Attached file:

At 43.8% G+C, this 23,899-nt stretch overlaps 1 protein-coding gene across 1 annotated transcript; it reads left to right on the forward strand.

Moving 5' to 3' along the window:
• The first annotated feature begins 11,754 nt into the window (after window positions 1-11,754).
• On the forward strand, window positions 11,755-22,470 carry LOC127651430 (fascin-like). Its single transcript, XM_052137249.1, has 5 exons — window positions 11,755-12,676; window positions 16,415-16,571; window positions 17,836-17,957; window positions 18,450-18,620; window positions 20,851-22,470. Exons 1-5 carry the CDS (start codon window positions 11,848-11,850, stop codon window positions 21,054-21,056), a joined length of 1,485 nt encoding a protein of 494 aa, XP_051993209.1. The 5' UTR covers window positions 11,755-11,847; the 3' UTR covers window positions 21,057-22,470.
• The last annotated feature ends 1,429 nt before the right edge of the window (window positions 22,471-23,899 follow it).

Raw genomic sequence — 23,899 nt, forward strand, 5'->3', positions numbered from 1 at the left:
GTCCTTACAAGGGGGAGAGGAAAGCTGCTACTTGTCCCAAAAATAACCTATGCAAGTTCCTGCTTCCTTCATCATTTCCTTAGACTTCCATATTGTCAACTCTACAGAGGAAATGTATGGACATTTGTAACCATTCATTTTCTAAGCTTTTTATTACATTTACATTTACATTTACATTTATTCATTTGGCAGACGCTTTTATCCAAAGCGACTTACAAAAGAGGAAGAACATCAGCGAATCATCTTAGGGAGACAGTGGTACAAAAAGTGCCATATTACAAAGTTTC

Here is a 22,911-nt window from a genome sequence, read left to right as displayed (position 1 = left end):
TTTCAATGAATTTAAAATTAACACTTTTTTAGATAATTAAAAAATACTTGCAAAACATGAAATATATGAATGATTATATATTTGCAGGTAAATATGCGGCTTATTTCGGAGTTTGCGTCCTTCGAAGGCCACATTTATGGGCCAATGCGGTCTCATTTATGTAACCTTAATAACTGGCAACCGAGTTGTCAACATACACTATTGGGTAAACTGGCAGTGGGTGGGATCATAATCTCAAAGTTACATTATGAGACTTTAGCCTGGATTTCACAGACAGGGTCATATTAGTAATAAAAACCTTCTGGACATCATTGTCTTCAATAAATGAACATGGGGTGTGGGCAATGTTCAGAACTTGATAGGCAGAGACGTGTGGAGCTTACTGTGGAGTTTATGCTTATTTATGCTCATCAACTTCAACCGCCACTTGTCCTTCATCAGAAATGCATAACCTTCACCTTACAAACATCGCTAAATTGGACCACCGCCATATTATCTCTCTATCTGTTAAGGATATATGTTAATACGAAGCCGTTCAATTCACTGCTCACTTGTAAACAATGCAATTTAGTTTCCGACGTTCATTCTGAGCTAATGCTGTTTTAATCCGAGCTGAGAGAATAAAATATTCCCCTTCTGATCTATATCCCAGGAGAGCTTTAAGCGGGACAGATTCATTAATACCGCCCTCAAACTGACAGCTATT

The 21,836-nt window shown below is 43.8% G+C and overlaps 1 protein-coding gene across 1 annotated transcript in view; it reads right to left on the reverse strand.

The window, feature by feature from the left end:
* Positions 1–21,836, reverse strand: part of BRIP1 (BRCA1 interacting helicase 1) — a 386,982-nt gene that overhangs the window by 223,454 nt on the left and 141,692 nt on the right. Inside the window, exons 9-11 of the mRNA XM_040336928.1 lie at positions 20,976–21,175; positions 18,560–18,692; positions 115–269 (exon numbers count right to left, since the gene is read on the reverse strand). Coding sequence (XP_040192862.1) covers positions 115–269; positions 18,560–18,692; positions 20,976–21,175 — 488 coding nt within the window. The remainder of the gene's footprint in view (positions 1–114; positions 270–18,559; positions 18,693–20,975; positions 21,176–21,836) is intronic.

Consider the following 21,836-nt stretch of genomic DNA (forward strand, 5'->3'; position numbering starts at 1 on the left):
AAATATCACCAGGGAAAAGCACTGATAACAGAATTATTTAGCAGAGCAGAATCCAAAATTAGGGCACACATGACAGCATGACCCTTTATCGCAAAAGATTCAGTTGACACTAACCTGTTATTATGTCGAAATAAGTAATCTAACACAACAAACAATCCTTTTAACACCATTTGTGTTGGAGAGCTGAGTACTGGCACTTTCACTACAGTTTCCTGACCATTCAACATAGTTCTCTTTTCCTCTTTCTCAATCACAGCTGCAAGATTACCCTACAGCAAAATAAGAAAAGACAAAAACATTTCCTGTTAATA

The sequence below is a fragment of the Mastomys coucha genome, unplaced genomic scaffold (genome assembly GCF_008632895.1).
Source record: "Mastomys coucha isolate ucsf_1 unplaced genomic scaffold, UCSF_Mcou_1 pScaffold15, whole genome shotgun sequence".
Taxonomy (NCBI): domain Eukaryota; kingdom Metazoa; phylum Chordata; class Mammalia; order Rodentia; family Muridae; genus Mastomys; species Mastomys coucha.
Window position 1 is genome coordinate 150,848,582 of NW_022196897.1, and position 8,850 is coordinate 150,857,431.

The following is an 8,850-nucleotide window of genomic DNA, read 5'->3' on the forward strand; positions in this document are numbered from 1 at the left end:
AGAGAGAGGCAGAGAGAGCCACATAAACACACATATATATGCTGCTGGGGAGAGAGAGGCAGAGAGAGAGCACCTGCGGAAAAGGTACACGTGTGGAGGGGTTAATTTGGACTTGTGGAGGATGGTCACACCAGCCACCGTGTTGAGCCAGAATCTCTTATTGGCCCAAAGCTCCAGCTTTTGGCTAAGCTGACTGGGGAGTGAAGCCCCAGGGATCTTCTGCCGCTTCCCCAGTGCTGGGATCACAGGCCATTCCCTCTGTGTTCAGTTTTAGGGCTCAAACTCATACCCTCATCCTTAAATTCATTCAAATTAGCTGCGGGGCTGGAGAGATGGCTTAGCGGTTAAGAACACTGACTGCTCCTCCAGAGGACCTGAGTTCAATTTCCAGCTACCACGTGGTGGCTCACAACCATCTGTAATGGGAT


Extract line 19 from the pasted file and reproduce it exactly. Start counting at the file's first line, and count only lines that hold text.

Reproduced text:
The following is an 8,850-nucleotide window of genomic DNA, read 5'->3' on the forward strand; positions in this document are numbered from 1 at the left end: